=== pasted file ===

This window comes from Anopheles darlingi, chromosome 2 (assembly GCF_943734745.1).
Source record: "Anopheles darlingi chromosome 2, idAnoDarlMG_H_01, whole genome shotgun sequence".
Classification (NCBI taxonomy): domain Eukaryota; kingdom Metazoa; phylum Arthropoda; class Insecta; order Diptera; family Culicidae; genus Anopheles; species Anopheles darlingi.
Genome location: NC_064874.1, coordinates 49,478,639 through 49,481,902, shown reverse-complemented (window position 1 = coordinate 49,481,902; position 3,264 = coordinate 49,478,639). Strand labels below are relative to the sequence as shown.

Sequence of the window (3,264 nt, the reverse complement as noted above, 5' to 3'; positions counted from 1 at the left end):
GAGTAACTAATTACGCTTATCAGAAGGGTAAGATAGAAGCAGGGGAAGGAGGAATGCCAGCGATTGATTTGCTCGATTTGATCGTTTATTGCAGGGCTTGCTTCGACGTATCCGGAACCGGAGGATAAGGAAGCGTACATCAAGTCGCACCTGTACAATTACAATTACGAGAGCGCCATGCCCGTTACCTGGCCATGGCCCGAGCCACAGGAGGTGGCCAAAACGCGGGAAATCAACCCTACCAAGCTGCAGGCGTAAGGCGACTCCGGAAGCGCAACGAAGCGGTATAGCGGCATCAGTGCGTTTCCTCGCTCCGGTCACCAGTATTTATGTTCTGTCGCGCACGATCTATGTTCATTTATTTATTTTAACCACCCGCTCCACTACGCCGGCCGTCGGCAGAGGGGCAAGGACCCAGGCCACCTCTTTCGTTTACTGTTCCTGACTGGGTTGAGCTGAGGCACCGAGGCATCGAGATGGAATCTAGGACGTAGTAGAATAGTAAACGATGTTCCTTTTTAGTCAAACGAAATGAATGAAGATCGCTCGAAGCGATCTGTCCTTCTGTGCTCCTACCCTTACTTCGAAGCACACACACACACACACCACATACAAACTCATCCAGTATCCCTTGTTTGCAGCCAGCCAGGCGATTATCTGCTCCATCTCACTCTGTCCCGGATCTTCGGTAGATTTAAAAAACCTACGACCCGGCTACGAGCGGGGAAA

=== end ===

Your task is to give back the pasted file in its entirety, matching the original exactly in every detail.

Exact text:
This window comes from Anopheles darlingi, chromosome 2 (assembly GCF_943734745.1).
Source record: "Anopheles darlingi chromosome 2, idAnoDarlMG_H_01, whole genome shotgun sequence".
Classification (NCBI taxonomy): domain Eukaryota; kingdom Metazoa; phylum Arthropoda; class Insecta; order Diptera; family Culicidae; genus Anopheles; species Anopheles darlingi.
Genome location: NC_064874.1, coordinates 49,478,639 through 49,481,902, shown reverse-complemented (window position 1 = coordinate 49,481,902; position 3,264 = coordinate 49,478,639). Strand labels below are relative to the sequence as shown.

Sequence of the window (3,264 nt, the reverse complement as noted above, 5' to 3'; positions counted from 1 at the left end):
GAGTAACTAATTACGCTTATCAGAAGGGTAAGATAGAAGCAGGGGAAGGAGGAATGCCAGCGATTGATTTGCTCGATTTGATCGTTTATTGCAGGGCTTGCTTCGACGTATCCGGAACCGGAGGATAAGGAAGCGTACATCAAGTCGCACCTGTACAATTACAATTACGAGAGCGCCATGCCCGTTACCTGGCCATGGCCCGAGCCACAGGAGGTGGCCAAAACGCGGGAAATCAACCCTACCAAGCTGCAGGCGTAAGGCGACTCCGGAAGCGCAACGAAGCGGTATAGCGGCATCAGTGCGTTTCCTCGCTCCGGTCACCAGTATTTATGTTCTGTCGCGCACGATCTATGTTCATTTATTTATTTTAACCACCCGCTCCACTACGCCGGCCGTCGGCAGAGGGGCAAGGACCCAGGCCACCTCTTTCGTTTACTGTTCCTGACTGGGTTGAGCTGAGGCACCGAGGCATCGAGATGGAATCTAGGACGTAGTAGAATAGTAAACGATGTTCCTTTTTAGTCAAACGAAATGAATGAAGATCGCTCGAAGCGATCTGTCCTTCTGTGCTCCTACCCTTACTTCGAAGCACACACACACACACACCACATACAAACTCATCCAGTATCCCTTGTTTGCAGCCAGCCAGGCGATTATCTGCTCCATCTCACTCTGTCCCGGATCTTCGGTAGATTTAAAAAACCTACGACCCGGCTACGAGCGGGGAAA